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Drug-related problems in a sample of outpatients with chronic diseases: a cross-sectional study from Jordan

Authors Al-Azzam SI, Alzoubi KH, AbuRuz S, Alefan Q

Received 13 October 2015

Accepted for publication 8 January 2016

Published 17 February 2016 Volume 2016:12 Pages 233—239

DOI https://doi.org/10.2147/TCRM.S98165

Checked for plagiarism Yes

Review by Single-blind

Peer reviewers approved by Dr Hoa Le

Peer reviewer comments 2

Editor who approved publication: Professor Garry Walsh

Sayer I Al-Azzam,1 Karem H Alzoubi,1 Salah AbuRuz,2 Qais Alefan1

1Department of Clinical Pharmacy, Faculty of Pharmacy, Jordan University of Science and Technology, Irbid, 2Department of Biopharmaceutics and Clinical Pharmacy, Faculty of Pharmacy, University of Jordan, Amman, Jordan

Abstract: Optimization of drug therapy and preventing drug-related problems (DRPs) are major factors to improve health care, reduce expenditure, and potentially save lives. This study aimed at describing the types, numbers, and frequencies of DRPs in the outpatient settings of a group of hospitals in Jordan. The study was set in the cardiology, endocrine, and respiratory outpatient clinics of five major hospitals in Jordan. Patients who visited the above clinics during the period from September 2012 to December 2013, were candidates for this study. Each included subject was fully assessed for DRPs by clinical pharmacists according to a specially designed and validated pharmaceutical care manual. The main outcome measures were the number and types of DRPs. Data were collected from 2,898 patients (mean age ± standard deviation: 56.59±13.5 years). The total number of identified DRPs was 32,348, with an average of 11.2 DRPs per patient. The most common DRPs were a need for additional or more frequent monitoring, a problem in patients’ adherence to self-care activities or nonpharmacological therapy, and that the patient was not given instruction in or did not understand nonpharmacological therapy or self-care advice. The numbers of DRPs per patient in our sample were associated with older age (>57 years), being unmarried, having an education level of high school or less, not having health insurance, and the presence of certain clinical conditions, including hypertension, diabetes mellitus, dyslipidemia, ischemic heart disease, cardiac catheterization, heart failure, and gout. In conclusion, implementation of clinical pharmacy services is a strategy to limit DRPs. Certain patient populations are more vulnerable to DRPs.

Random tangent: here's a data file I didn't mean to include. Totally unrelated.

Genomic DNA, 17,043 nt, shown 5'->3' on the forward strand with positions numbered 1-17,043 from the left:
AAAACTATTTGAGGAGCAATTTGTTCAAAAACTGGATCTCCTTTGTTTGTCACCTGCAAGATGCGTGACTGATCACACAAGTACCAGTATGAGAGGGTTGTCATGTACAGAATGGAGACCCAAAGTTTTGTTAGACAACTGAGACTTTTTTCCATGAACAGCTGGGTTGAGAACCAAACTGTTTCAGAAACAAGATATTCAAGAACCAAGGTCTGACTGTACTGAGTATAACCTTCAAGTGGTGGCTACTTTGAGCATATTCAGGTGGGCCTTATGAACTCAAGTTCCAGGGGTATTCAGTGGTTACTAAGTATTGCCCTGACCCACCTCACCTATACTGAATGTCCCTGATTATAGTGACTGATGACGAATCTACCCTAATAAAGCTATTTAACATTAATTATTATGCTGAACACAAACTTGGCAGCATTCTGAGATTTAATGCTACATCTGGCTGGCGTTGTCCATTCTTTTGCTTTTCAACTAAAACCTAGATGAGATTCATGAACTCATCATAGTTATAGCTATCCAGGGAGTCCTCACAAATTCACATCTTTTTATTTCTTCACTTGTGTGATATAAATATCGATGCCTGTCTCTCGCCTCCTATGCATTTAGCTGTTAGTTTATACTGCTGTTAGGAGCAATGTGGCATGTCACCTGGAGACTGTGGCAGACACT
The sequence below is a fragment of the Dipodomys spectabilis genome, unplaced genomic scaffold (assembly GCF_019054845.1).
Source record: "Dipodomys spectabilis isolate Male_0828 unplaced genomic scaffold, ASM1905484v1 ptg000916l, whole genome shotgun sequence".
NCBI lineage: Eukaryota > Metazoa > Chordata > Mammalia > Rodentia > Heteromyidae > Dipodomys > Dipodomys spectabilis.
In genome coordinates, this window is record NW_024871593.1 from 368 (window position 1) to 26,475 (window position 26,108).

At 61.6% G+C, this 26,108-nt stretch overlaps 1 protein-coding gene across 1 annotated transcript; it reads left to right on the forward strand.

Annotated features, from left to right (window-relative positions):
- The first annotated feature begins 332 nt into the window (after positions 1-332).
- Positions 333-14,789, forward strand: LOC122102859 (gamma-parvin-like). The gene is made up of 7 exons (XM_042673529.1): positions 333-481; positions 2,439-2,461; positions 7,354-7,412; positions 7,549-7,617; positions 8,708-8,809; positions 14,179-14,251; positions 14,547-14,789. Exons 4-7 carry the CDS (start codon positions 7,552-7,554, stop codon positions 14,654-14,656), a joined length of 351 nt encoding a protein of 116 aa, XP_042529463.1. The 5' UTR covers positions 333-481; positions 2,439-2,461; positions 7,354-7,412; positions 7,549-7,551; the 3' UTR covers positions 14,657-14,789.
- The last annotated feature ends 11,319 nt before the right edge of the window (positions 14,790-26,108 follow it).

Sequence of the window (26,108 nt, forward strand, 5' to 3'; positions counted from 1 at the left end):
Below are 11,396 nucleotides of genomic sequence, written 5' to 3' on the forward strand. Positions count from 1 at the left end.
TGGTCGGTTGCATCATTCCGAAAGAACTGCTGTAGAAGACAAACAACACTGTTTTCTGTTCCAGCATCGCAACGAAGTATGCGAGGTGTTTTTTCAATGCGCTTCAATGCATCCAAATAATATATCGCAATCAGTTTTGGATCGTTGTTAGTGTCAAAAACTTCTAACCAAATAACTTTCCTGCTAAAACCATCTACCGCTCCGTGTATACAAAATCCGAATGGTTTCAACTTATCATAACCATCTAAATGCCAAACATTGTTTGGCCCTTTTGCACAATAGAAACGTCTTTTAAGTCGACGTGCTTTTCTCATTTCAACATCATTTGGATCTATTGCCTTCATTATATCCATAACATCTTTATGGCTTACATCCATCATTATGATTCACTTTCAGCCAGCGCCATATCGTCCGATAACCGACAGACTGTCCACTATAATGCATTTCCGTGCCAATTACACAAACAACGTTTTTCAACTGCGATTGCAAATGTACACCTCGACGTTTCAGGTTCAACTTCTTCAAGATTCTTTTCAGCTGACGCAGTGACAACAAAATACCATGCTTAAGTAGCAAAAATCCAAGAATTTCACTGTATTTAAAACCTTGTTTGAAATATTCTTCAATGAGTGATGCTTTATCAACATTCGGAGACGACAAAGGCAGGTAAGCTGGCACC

Keywords: drug-related problems, outpatient, hospital, Jordan

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